Her mum nods, smiling slightly. ‘I left your dad, darling, not you. I wanted to take you with me. I fought to have you with me. Even went to court.’

Becky frowns. ‘Court?’ She vaguely remembers talking to official-looking people, but nothing about her mum going to court. Her dad must have kept it from her. Maybe that was a good thing. ‘Why didn’t I get to live with you then?’

Her mum’s face darkens. She sighs and looks out of the window. ‘It doesn’t matter now.’

Becky walks to the chair by her bed, sitting down and taking her mum’s hand. ‘I’ll take you to the cave.’

Her mum’s face lights up. Then, for the first time in a long time, Becky sees her mum cry.

That evening, they arrive in the little car park near the cave. Becky peers behind her, anticipating a nurse chasing after them, maybe even the police. It feels so illicit, sneaking her mum out of hospital. Even more so grabbing all the medication and supplies Becky needed from the vet practice, telling Kay she’d explain everything but she needed a few days off.

She helps her mum out of the car, shrugging the large rucksack she’s brought onto her back. Her mum pauses, shielding her eyes from the sun as she looks out towards the bay. A hidden treasure, as the tourist website describes it. Stretches of golden sand. White cliffs. But the biggest draw: the white chalk stacks extending towards the sky. Perfect photo fodder, especially at sunset. Becky remembers being there as a child, walking on the sand, feeling it beneath her toes. Her mum posing against one of the rocks as her dad took photos. Click, click, click.

And then darker memories, glaring at the cave from a distance, its opening like the mouth of a monster who’d gobbled her mum up.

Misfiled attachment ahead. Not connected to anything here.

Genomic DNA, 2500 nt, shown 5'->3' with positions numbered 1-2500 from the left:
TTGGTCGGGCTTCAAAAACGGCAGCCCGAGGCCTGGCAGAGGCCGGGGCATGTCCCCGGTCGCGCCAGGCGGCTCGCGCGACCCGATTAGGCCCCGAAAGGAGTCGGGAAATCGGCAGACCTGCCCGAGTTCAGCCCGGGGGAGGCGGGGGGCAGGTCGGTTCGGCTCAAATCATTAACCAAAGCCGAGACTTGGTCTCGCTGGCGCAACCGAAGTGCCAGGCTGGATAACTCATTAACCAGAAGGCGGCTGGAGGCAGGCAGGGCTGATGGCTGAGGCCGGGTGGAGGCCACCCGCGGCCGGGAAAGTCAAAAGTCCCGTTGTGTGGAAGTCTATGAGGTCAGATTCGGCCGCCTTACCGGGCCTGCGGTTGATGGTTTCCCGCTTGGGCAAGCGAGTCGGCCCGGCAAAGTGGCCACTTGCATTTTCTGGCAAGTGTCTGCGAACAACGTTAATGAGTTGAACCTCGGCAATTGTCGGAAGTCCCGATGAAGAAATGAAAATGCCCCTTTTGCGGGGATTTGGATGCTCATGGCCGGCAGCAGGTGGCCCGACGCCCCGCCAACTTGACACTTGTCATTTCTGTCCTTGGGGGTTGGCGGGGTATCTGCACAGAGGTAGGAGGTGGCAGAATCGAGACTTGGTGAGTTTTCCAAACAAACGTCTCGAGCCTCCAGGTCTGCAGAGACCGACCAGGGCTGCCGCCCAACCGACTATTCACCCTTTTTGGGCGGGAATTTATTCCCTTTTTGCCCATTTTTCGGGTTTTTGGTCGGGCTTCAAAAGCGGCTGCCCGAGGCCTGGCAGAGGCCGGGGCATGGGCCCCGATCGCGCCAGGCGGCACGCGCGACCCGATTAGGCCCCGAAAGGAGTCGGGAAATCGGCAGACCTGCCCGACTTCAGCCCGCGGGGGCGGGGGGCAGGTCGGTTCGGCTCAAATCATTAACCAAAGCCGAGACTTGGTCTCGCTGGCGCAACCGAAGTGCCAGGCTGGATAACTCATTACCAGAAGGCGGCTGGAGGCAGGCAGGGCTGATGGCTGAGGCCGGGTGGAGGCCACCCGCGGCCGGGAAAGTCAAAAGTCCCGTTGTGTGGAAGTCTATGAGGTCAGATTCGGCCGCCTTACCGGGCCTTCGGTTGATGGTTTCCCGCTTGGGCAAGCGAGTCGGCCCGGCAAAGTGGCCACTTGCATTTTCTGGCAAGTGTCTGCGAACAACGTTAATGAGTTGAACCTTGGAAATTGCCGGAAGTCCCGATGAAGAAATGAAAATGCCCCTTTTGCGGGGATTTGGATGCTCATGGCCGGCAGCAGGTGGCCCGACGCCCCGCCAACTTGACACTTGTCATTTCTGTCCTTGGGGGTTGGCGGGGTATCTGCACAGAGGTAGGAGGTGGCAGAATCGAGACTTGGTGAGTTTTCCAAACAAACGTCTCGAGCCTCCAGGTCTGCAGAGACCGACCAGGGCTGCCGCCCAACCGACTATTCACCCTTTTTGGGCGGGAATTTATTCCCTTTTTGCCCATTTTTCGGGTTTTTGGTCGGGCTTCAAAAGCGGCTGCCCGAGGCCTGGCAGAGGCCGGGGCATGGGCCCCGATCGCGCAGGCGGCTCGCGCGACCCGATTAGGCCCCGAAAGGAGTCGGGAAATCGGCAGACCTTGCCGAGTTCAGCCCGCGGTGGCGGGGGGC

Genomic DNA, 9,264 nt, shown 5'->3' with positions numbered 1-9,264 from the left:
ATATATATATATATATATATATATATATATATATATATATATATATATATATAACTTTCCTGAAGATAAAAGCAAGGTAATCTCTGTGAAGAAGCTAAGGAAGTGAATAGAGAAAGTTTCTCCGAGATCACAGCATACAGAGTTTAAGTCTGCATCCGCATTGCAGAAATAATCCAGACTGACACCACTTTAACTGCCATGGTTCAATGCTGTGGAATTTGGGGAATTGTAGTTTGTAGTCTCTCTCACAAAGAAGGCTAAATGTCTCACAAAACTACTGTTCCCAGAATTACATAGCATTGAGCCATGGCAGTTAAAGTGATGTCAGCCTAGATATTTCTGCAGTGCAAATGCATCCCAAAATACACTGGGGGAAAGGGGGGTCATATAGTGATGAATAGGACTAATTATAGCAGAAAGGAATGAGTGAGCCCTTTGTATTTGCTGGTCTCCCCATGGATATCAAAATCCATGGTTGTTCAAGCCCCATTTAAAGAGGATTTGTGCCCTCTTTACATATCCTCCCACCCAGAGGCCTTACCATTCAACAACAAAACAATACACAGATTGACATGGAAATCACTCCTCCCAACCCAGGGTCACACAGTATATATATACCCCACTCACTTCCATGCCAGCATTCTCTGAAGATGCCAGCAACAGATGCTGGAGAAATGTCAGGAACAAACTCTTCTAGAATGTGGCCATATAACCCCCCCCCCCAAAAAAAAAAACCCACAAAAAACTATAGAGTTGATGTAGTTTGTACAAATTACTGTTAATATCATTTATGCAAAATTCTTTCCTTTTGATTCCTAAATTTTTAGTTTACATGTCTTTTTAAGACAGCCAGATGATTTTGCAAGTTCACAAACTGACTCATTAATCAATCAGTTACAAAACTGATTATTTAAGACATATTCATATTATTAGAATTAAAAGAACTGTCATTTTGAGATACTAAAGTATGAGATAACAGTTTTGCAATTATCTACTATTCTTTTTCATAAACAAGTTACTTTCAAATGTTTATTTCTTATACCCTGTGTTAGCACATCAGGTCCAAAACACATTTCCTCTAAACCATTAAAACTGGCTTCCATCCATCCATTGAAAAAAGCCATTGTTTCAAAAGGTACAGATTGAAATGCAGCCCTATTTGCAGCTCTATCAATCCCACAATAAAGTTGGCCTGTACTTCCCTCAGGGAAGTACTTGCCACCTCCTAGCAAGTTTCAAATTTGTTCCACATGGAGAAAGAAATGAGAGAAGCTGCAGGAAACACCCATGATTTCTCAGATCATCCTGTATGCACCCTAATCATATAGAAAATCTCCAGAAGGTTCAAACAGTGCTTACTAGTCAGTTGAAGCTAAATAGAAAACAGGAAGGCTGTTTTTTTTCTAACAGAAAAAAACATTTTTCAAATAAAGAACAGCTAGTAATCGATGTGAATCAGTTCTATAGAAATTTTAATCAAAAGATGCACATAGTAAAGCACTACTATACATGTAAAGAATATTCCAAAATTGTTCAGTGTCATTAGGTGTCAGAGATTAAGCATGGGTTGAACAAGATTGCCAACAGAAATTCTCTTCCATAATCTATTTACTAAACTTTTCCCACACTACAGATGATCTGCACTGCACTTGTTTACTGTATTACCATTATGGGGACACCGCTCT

‘Good, the tide’s out. Let’s go,’ Becky says. Her mum nods and they step carefully onto the wooden pathway, Becky supporting her mum’s frail body.

The café is still there. Tired-looking. Quiet before the evening rush. Becky remembers they used to go there some evenings and weekends. She’d chase her friends around as her mum sat drinking gin, dark sunglasses over her eyes, Mike silent beside her. And then those times after her mum left; the awkward meet-ups that grew more and more infrequent as the months went by. The memories still cause her pain – how desperate she was to run to her mum and beg her to come back, but her childish insolence stopped her every time.

They step off the pathway and onto the sand, walking across the shadows of the chalk stacks slowly, surely. The next bay comes into view then. You don’t see them at first, the caves. Like hidden entrances in a labyrinth, they’re sliced into the sides of the white cliffs. The first one, smaller than the others, is strewn with rubbish, remnants of burnt-out candles. Becky wonders whether she’d have come here as a teenager if she had stayed with her mum, smoked things she shouldn’t have, curled up with boys instead of reading alone. It might have been a very different life to that she’d had in the town she and her dad had eventually moved to.

She helps her mum limp past the first cave, then the second, which is larger but so low you have to duck to get in. In the distance, her mum’s house, the hotel, stands grand above the last cave. Her mum’s step quickens, her breath too, as they draw closer to her cave, as she’s been calling it. It’s right at the end of the bay, away from the hustle and bustle of the more popular bay, cut off by a jagged plank of white cliff.

And then, there it is, in all its glory. The cave that swallowed her mum whole.

Glimmers of recognition rush through Becky as she stares at it. She hears flashes of laughter, a dog barking. Fish, slippery in her hands. The sun twinkling above. And then her mum, as she was all those years ago, looking down at her with love.

Why are they coming back now, all the good memories? Where were they when the bad ones crashed over her? The sight of her mum, tanned and strange, when she met her in the café all those times after she left them. Her dad’s anger, her mum’s nonchalance. The tears she shed when she was desperate for her mum’s arms around her, the hate that filled her when she realised she was never coming back.